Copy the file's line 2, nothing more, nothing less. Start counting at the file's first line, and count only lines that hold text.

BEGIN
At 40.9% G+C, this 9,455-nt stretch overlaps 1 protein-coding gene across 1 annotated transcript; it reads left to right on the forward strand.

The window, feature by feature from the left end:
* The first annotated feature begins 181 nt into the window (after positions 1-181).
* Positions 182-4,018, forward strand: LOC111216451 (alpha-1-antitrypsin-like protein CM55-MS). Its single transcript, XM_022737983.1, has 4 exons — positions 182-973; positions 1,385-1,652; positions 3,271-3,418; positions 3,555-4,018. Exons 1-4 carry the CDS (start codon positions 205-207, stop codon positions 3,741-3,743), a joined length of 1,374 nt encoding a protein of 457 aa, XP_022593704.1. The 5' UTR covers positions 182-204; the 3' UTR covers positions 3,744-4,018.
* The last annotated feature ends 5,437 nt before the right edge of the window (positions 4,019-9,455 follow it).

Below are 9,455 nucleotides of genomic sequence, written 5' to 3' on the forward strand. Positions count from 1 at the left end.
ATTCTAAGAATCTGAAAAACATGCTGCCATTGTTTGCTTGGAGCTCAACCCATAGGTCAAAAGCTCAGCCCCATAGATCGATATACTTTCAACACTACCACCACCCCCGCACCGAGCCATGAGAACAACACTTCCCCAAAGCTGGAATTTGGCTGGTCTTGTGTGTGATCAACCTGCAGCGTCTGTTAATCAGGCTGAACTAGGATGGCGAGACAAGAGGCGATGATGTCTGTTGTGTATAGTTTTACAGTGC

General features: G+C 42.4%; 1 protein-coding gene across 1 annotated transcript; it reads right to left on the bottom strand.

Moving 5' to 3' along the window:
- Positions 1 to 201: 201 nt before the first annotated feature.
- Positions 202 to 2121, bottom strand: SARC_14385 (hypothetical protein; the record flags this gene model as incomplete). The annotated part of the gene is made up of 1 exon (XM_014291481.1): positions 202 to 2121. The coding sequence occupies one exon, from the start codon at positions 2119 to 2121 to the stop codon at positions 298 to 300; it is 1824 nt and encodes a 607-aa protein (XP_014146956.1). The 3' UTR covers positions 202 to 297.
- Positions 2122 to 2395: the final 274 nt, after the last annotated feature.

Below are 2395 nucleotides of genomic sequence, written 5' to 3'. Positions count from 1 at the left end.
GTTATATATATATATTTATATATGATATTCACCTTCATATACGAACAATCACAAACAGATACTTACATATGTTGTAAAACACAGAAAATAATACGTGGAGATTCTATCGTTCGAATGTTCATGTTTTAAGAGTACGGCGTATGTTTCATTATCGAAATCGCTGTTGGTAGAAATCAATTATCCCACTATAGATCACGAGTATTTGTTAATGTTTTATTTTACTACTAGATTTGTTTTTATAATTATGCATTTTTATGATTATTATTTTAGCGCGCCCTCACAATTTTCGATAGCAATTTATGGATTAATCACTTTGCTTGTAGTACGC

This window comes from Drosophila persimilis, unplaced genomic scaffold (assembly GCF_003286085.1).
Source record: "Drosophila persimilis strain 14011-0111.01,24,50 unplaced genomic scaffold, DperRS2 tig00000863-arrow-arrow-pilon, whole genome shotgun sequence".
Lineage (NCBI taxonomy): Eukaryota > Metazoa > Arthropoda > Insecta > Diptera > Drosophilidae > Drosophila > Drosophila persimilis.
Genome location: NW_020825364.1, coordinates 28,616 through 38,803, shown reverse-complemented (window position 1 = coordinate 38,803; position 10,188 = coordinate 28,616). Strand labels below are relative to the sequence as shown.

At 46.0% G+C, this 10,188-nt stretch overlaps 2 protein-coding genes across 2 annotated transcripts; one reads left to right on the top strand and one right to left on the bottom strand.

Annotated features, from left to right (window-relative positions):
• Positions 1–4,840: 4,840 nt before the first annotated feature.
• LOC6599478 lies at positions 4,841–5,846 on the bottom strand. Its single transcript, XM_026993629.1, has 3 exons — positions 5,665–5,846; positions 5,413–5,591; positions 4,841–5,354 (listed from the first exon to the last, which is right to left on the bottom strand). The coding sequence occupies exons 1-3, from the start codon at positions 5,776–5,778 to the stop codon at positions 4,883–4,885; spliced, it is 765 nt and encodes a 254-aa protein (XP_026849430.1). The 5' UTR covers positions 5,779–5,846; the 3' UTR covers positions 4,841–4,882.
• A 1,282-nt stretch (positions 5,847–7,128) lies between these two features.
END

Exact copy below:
The window, feature by feature from the left end: